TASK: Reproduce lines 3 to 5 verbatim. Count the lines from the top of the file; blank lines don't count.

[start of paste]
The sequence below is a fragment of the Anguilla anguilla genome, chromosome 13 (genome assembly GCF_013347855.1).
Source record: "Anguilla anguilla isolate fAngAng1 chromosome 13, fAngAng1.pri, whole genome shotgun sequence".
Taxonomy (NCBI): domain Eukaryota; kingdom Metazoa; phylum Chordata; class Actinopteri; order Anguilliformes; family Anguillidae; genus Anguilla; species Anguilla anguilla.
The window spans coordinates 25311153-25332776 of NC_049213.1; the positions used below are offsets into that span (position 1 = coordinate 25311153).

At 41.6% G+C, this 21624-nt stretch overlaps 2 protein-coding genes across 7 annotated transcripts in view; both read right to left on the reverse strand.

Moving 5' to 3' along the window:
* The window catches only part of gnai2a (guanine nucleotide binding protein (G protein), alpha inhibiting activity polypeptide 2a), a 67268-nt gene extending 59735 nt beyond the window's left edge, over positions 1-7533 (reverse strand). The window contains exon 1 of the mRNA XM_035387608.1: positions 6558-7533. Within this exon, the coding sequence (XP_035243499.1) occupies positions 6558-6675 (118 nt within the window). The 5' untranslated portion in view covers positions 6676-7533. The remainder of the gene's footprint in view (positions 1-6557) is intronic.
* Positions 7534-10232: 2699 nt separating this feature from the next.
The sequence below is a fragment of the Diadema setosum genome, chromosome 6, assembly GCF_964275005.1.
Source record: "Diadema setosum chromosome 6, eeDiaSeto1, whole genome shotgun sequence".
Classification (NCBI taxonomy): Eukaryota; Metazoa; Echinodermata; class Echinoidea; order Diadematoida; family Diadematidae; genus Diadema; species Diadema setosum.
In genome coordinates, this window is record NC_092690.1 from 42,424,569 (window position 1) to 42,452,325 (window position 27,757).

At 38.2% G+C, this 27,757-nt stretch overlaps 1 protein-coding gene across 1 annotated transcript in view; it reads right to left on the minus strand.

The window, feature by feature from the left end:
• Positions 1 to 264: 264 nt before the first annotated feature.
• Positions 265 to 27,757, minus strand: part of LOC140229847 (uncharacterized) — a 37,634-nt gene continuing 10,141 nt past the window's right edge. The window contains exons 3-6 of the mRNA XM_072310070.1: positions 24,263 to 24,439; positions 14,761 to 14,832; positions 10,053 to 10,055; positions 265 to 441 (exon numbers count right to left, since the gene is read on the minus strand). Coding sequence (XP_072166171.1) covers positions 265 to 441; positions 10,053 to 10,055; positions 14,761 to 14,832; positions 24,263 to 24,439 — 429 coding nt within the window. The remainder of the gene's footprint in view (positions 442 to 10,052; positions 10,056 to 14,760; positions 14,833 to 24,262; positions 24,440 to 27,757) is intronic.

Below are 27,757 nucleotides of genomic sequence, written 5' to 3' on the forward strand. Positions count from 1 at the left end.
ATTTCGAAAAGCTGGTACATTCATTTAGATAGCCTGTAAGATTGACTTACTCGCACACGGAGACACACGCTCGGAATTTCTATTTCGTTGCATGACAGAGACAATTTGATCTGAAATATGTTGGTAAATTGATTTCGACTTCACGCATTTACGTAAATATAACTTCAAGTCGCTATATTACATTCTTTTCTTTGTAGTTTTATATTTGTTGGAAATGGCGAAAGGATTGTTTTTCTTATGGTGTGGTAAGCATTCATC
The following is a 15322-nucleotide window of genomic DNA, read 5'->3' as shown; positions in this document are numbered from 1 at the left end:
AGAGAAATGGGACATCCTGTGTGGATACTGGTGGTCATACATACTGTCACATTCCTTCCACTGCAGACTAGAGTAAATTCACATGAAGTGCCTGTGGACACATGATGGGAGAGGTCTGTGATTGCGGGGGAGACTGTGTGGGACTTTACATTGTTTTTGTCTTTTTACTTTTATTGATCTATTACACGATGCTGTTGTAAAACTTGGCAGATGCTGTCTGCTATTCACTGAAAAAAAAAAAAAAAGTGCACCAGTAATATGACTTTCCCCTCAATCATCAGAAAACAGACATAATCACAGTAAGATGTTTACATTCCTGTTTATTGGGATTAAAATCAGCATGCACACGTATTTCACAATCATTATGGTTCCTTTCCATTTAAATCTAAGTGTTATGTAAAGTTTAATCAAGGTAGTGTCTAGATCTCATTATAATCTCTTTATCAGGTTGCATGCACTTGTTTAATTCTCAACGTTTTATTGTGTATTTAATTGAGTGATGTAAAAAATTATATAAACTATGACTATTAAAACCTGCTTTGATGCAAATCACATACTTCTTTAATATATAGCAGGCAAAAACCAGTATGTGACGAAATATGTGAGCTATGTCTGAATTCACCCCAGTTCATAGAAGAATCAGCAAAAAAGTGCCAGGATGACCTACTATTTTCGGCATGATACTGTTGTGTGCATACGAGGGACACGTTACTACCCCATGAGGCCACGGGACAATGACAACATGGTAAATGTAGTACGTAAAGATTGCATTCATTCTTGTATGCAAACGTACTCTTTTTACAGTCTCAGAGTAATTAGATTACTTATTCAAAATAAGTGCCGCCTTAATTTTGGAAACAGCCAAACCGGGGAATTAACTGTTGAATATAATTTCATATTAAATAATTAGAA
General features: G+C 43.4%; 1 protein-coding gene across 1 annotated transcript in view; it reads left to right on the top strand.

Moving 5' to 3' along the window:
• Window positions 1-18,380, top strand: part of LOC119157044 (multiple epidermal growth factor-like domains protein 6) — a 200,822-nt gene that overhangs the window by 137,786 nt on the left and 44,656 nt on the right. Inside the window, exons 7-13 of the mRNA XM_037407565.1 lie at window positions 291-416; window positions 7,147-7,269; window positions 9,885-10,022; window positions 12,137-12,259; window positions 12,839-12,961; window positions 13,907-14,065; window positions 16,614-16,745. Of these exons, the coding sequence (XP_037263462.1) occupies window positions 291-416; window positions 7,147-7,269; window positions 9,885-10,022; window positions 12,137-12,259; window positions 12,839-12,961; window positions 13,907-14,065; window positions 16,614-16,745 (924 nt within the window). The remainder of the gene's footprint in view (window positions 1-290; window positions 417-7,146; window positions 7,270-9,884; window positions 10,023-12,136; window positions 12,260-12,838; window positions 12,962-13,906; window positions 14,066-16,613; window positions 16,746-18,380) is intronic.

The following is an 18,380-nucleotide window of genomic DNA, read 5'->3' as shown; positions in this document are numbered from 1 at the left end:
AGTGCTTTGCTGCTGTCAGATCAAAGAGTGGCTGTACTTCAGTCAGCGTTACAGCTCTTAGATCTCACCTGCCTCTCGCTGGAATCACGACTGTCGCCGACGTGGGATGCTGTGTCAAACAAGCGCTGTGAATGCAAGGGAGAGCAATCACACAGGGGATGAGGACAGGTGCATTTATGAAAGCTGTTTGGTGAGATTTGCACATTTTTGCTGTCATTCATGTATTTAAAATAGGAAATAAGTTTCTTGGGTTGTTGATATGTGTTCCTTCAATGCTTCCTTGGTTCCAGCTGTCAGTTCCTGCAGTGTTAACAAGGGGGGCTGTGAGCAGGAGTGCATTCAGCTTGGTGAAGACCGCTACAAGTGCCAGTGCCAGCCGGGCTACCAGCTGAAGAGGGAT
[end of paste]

Taxonomy (NCBI): domain Eukaryota; kingdom Metazoa; phylum Chordata; class Actinopteri; order Anguilliformes; family Anguillidae; genus Anguilla; species Anguilla anguilla.
The window spans coordinates 25311153-25332776 of NC_049213.1; the positions used below are offsets into that span (position 1 = coordinate 25311153).

At 41.6% G+C, this 21624-nt stretch overlaps 2 protein-coding genes across 7 annotated transcripts in view; both read right to left on the reverse strand.